If Instagram turns this Andrea Dworkin into Beatrice Dalle, then I’ll pay for it

From 2013, we must make the choice between ‘high vanity’ or a form of snuggly, slow-creeping cyber-slavery

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A terrific mewling and scuffing of hooves filled the sky this week.

No, not Santa, Prancer and Blitzen, but the sound of cyberspace in a terrible hurrumph about Instagram  – recently bought by Facebook for $1bn – updating its privacy policy to grant itself the right to sell your shots to advertisers without notification or payment. “Instagram? What is this Instagram you speak of?”, I hear some say, employing the dusty tones of an Old Bailey judge being woken for his 3pm milky Darjeeling, his dippy Bourbon and to mumble the verdict on the latest hacking extradition case. Well, Instagram is a highly popular, totally free photo-sharing application which millions of smart-phone users are hopelessly addicted to.

Right now, perfectly sane people, many with university degrees and proper jobs, in fact, people you’d trust to water your plants or post important letters, are letting their bacon sandwich go cold while they photograph it, wang on a pretty one-touch Instagram filter called “Kelvin” or “Earlybird”, then upload it with the profound caption “Nom, bacon butty nom nom!”. Then, as the sandwich grows ever more elderly and the ketchup coagulates, the Instagram user sits staring at the phone, waiting impatiently for the quick-yield gratification gleaned from strangers spotting this picture, pressing a little heart button beside it to indicate they “like” it, and perhaps even writing a little message back saying “Um nom! Bacon samwiddge! In my belly! Nom nom!”.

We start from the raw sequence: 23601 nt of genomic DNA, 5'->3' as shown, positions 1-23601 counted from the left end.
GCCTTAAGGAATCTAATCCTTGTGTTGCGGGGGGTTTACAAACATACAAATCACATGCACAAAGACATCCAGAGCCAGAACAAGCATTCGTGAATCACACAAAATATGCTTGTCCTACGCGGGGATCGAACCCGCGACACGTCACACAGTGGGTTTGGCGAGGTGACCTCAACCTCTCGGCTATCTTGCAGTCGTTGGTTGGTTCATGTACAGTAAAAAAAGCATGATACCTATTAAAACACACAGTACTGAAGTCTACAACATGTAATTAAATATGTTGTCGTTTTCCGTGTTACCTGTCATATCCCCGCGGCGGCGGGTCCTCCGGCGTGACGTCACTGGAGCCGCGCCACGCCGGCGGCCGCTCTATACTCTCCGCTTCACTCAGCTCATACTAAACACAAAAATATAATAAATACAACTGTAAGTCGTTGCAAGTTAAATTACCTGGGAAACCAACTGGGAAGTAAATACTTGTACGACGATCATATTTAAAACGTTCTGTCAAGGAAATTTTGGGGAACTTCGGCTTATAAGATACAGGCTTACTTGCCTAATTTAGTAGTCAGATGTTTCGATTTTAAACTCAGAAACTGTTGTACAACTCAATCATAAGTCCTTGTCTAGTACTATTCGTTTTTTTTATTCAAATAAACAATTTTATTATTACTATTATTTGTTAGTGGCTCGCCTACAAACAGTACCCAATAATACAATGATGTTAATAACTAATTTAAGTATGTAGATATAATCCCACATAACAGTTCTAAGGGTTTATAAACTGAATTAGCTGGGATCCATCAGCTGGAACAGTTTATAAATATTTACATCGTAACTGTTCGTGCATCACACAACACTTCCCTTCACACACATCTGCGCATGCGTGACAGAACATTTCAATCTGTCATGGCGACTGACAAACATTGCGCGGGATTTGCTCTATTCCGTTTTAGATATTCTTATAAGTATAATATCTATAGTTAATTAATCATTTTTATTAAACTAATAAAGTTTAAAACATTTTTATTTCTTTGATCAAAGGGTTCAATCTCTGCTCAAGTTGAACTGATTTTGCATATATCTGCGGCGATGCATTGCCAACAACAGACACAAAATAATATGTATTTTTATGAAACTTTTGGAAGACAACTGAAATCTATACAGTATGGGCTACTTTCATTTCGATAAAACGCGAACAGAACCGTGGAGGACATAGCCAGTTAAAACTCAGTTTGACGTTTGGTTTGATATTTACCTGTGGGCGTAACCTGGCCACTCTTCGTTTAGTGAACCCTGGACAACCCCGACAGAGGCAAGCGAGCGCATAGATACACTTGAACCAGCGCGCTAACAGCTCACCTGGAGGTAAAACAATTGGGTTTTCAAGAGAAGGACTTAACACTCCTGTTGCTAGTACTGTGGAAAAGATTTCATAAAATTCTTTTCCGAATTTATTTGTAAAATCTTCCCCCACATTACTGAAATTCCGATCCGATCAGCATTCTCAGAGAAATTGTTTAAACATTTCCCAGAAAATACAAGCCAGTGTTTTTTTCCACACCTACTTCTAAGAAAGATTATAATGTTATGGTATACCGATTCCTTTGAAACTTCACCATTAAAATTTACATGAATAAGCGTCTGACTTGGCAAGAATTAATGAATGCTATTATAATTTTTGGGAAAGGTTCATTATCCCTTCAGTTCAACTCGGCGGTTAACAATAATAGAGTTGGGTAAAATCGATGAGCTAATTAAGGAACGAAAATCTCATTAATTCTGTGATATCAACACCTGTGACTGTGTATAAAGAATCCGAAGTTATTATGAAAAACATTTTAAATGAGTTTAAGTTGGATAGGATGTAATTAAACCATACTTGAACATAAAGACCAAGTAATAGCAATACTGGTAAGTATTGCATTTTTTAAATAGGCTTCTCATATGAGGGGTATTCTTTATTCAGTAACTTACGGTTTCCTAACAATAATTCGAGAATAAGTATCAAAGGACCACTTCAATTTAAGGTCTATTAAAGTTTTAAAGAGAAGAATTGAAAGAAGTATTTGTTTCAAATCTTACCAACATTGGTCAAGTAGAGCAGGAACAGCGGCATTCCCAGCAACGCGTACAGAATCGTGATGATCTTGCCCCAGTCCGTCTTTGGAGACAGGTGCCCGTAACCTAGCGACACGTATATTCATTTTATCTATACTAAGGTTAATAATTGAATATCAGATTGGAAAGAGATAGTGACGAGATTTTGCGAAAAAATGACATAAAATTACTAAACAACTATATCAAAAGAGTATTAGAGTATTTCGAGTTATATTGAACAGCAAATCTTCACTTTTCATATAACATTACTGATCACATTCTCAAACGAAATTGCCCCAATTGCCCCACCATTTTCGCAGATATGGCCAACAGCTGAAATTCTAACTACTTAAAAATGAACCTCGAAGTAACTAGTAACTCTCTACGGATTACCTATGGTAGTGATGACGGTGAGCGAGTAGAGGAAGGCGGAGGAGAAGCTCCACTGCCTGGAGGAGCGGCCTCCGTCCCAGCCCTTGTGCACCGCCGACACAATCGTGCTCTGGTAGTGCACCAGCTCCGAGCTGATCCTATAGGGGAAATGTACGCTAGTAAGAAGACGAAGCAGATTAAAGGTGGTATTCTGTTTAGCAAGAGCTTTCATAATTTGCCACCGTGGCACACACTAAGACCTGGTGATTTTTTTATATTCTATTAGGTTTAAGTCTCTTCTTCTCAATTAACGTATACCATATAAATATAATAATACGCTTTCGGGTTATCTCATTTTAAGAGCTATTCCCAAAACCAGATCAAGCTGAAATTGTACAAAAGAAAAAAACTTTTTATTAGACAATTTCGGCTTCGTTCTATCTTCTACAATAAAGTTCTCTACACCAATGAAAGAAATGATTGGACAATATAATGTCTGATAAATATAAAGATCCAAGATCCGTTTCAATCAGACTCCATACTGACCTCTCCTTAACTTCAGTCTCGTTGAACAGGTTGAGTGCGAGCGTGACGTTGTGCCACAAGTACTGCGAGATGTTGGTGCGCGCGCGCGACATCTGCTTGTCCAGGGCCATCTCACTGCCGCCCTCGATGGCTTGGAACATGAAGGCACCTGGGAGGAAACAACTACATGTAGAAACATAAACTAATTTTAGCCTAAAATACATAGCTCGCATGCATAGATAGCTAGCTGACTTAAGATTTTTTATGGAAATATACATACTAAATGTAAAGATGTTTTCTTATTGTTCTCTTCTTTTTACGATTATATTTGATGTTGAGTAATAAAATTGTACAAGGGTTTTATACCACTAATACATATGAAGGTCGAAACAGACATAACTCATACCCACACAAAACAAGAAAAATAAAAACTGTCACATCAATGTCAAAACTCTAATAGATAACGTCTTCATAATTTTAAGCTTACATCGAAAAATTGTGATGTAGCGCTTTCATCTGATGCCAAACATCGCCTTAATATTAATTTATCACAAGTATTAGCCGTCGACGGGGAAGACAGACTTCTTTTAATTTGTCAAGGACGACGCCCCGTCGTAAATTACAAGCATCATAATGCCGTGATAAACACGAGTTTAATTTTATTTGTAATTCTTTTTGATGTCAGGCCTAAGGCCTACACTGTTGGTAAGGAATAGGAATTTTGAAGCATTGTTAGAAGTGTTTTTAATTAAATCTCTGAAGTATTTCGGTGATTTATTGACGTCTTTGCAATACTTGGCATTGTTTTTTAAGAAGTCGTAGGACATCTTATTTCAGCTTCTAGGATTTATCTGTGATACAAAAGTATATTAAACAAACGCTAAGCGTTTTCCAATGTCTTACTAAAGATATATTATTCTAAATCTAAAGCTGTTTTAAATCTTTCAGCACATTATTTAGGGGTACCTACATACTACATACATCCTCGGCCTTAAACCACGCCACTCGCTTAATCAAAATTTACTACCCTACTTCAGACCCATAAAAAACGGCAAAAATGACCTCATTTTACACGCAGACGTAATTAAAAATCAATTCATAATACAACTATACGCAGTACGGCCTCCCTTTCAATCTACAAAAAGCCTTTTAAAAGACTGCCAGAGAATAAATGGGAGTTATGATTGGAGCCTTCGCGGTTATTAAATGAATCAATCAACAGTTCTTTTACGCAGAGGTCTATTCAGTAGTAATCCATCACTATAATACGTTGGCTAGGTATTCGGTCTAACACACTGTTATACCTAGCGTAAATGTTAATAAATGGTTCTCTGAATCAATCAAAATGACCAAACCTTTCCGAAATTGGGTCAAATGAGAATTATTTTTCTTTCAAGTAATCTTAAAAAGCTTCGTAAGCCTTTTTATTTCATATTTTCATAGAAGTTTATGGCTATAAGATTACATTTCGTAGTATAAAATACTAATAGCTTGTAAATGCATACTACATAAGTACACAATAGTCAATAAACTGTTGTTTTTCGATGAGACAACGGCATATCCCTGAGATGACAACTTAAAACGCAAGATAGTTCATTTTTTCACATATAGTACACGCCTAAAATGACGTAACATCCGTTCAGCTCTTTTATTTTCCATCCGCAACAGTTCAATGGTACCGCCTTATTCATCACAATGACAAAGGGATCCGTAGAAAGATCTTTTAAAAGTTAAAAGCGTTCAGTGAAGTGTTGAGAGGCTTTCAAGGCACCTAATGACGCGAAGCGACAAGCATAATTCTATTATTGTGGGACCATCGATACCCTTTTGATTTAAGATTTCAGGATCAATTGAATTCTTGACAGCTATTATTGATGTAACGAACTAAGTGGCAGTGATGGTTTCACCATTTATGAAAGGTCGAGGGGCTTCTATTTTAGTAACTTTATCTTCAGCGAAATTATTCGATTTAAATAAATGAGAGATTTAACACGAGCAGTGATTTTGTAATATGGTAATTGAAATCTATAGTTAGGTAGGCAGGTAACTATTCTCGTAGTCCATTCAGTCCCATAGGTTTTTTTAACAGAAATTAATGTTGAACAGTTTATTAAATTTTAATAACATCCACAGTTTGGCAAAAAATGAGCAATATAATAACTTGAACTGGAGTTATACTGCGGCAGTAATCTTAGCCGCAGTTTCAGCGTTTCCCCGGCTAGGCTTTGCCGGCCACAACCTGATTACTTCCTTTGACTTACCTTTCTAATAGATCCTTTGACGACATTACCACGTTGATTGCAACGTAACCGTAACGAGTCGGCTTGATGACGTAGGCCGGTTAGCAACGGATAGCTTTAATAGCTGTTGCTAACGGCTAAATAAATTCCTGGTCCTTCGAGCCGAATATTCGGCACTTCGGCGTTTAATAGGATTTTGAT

Food is big on Instagram, so are baby photos – and I know you’ll agree, we all can’t get enough of those – also, shots of people’s desks, non-interesting trees taken from train windows during signal failures, photos of booze, and not forgetting incredibly flattering portrait shots; self-taken, cropped, blurred and put through a Hollywood-style filter. For example, in my Instagram account, I am the erotic hinterland between Helena Christensen and Beatrice Dalle, when the truth is that the person writing this column today – mid-party Xmas season – resembles a sort of boil-washed Andrea Dworkin.